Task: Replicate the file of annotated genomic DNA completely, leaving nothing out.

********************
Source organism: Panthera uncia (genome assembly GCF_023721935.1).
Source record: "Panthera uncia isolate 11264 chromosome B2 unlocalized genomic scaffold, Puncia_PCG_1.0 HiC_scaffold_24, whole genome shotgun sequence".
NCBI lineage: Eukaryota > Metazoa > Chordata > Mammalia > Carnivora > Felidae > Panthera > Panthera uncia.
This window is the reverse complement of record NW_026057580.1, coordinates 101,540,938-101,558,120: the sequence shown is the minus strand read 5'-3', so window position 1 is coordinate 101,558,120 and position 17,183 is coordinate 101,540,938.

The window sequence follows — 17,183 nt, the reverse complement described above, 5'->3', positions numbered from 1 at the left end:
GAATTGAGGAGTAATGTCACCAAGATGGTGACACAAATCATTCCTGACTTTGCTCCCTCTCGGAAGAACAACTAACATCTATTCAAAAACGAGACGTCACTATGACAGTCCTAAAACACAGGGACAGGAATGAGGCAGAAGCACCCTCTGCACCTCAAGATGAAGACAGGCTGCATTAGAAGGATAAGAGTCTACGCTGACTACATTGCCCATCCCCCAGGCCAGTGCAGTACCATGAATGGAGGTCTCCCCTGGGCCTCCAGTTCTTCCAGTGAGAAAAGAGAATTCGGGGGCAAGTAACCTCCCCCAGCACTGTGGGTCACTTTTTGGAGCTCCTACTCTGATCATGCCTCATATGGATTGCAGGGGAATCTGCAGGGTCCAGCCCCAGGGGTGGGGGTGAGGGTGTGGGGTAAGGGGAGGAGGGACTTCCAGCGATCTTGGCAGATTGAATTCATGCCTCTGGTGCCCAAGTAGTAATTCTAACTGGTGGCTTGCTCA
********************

Source organism: Panthera uncia (genome assembly GCF_023721935.1).
Source record: "Panthera uncia isolate 11264 chromosome B2 unlocalized genomic scaffold, Puncia_PCG_1.0 HiC_scaffold_24, whole genome shotgun sequence".
NCBI lineage: Eukaryota > Metazoa > Chordata > Mammalia > Carnivora > Felidae > Panthera > Panthera uncia.
This window is the reverse complement of record NW_026057580.1, coordinates 101,540,938-101,558,120: the sequence shown is the minus strand read 5'-3', so window position 1 is coordinate 101,558,120 and position 17,183 is coordinate 101,540,938.

The window sequence follows — 17,183 nt, the reverse complement described above, 5'->3', positions numbered from 1 at the left end:
GAATTGAGGAGTAATGTCACCAAGATGGTGACACAAATCATTCCTGACTTTGCTCCCTCTCGGAAGAACAACTAACATCTATTCAAAAACGAGACGTCACTATGACAGTCCTAAAACACAGGGACAGGAATGAGGCAGAAGCACCCTCTGCACCTCAAGATGAAGACAGGCTGCATTAGAAGGATAAGAGTCTACGCTGACTACATTGCCCATCCCCCAGGCCAGTGCAGTACCATGAATGGAGGTCTCCCCTGGGCCTCCAGTTCTTCCAGTGAGAAAAGAGAATTCGGGGGCAAGTAACCTCCCCCAGCACTGTGGGTCACTTTTTGGAGCTCCTACTCTGATCATGCCTCATATGGATTGCAGGGGAATCTGCAGGGTCCAGCCCCAGGGGTGGGGGTGAGGGTGTGGGGTAAGGGGAGGAGGGACTTCCAGCGATCTTGGCAGATTGAATTCATGCCTCTGGTGCCCAAGTAGTAATTCTAACTGGTGGCTTGCTCA